Scottish Government
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Workplace policies to be reviewed

Independent review group announced.

An independent review of workplace policies will see trade unions, businesses and academics working together with the Scottish Government to create better working environments.

The review, titled Working together: progressive workplace policies in Scotland, aims to improve workplace policies through effective union and employer cooperation.

Chaired by former Enterprise Minister, Jim Mather, the independent review will make recommendations on:

  • Opportunities for innovation in the workplace which will enhance productivity, workplace development and build more secure and resilient labour market;
  • Existing good practice, the benefits good workplace relations deliver and how they might be more widely adopted and secured;
  • Opportunities to promote collective bargaining, workplace democracy, diversity and equality, including the participation of women.

The review group will report back on its findings in July 2014.

Finance Secretary John Swinney said:

“The Scottish Government is committed to working with the Scottish Trades Union Congress (STUC) and employer representatives across all sectors in Scotland to build on positive working relationship within the workplace.

“Together with STUC and senior business partners, the review will help foster a constructive and collaborative approach to industrial relations, helping create stronger relationships between government, employers and trade unions.

“While employment law is currently reserved to the UK Government, we have made clear our commitment to a partnership approach involving trade unions, employees and employers to deliver sustainable economic growth.

“With independence we would establish new forums for employees and employers to build on best practice and to collaborate on key issues for the economy.

“Through this dialogue and co-operation we will be able to create a direct connection between well-rewarded and sustained employment and promote progressive workplace policies, productivity and innovation.

“We are doing all we can within our existing powers to ensure relationships between these groups remain strong, and this review demonstrates that government, trade unions and employers in Scotland are committed to creating a robust, competitive and effective Scottish economy which is an attractive location to invest.”

Mr Mather said:

“I am delighted to be involved in this work, especially given its sound gender balance, representative blend of private sector, public sector and trade unions, participation of very able people with complementary perspectives and the prospect of genuine purposeful dialogue.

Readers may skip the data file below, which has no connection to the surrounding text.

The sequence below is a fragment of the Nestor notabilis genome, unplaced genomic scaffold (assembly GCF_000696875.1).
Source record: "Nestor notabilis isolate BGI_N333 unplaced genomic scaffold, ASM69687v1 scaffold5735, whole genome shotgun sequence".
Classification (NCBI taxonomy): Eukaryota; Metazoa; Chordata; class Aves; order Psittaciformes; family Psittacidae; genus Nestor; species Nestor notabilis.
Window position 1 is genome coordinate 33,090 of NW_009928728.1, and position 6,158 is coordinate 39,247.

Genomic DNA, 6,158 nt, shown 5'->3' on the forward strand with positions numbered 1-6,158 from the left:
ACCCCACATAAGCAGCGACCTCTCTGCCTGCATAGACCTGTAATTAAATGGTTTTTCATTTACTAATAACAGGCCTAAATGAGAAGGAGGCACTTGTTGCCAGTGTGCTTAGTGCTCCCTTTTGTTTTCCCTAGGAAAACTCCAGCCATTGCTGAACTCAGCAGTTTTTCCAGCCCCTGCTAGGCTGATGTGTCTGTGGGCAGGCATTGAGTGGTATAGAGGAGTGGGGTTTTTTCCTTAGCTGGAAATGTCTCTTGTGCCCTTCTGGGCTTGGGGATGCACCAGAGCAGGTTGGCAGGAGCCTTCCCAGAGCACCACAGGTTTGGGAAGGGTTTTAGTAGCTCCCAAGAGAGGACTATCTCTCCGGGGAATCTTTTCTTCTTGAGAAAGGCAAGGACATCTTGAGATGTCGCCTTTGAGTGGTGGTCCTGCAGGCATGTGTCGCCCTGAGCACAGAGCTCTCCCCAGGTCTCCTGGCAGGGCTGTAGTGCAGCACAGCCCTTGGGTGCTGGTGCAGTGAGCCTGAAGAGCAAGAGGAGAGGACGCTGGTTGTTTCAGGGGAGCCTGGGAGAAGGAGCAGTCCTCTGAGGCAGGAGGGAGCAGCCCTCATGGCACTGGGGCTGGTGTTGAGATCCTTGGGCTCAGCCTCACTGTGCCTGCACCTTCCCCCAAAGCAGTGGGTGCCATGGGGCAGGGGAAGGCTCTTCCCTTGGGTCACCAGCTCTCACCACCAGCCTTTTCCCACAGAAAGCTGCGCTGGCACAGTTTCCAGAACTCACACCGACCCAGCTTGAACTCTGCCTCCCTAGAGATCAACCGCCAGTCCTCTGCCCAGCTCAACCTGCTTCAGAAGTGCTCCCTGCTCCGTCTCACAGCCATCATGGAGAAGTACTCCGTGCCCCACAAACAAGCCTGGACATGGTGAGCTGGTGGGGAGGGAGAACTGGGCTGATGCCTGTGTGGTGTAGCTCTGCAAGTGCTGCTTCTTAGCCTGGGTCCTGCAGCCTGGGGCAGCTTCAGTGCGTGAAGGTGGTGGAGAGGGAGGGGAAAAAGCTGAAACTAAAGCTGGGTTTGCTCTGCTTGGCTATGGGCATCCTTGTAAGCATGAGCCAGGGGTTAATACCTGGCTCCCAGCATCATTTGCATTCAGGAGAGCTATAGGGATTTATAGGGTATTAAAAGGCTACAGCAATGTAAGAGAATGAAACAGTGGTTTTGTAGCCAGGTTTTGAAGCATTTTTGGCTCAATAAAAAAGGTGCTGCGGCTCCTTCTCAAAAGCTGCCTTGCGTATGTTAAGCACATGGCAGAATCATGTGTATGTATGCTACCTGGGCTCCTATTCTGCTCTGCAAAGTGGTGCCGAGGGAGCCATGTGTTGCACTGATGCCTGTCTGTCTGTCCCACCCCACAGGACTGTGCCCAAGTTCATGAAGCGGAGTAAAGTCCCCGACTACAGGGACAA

“As a result, I am convinced that we will do a very good job, trigger constructive conversations, learn about what has been proven to work elsewhere and at home and hopefully help foster many more collegiate, successful and resilient workplaces that combine to make Scotland and Scottish jobs more fulfilled and more robust.”

General Secretary of STUC, Grahame Smith, said:

"This review builds on work the STUC is already undertaking with the Scottish Government and progressive employers to expand the role that unions play in the workplace and in the wider economy in recognition of the central contribution that good employment practice makes to achieving economic success and social justice.

“A successful and sustainable Scottish economy is in all our interests. In workplaces across the country, unions and employers are working together to create the conditions that enable organisations to be more productive, jobs to be more secure, workers to be treated and rewarded fairly and engaged in the decisions that affect their working lives. I am hopeful that this review will extend existing good practice and make Scotland renowned as a great place in which to work.”

Notes to editors

Members of the independent review include:

Jim Mather

Grahame Smith, STUC

Lilian Macer, UNISON

Mary Alexander from Unite

Chris Parr, Tullis Russell

Mary Grant, National Express

Sue Bruce, City of Edinburgh Council

Professor Patricia Findlay, Strathclyde University

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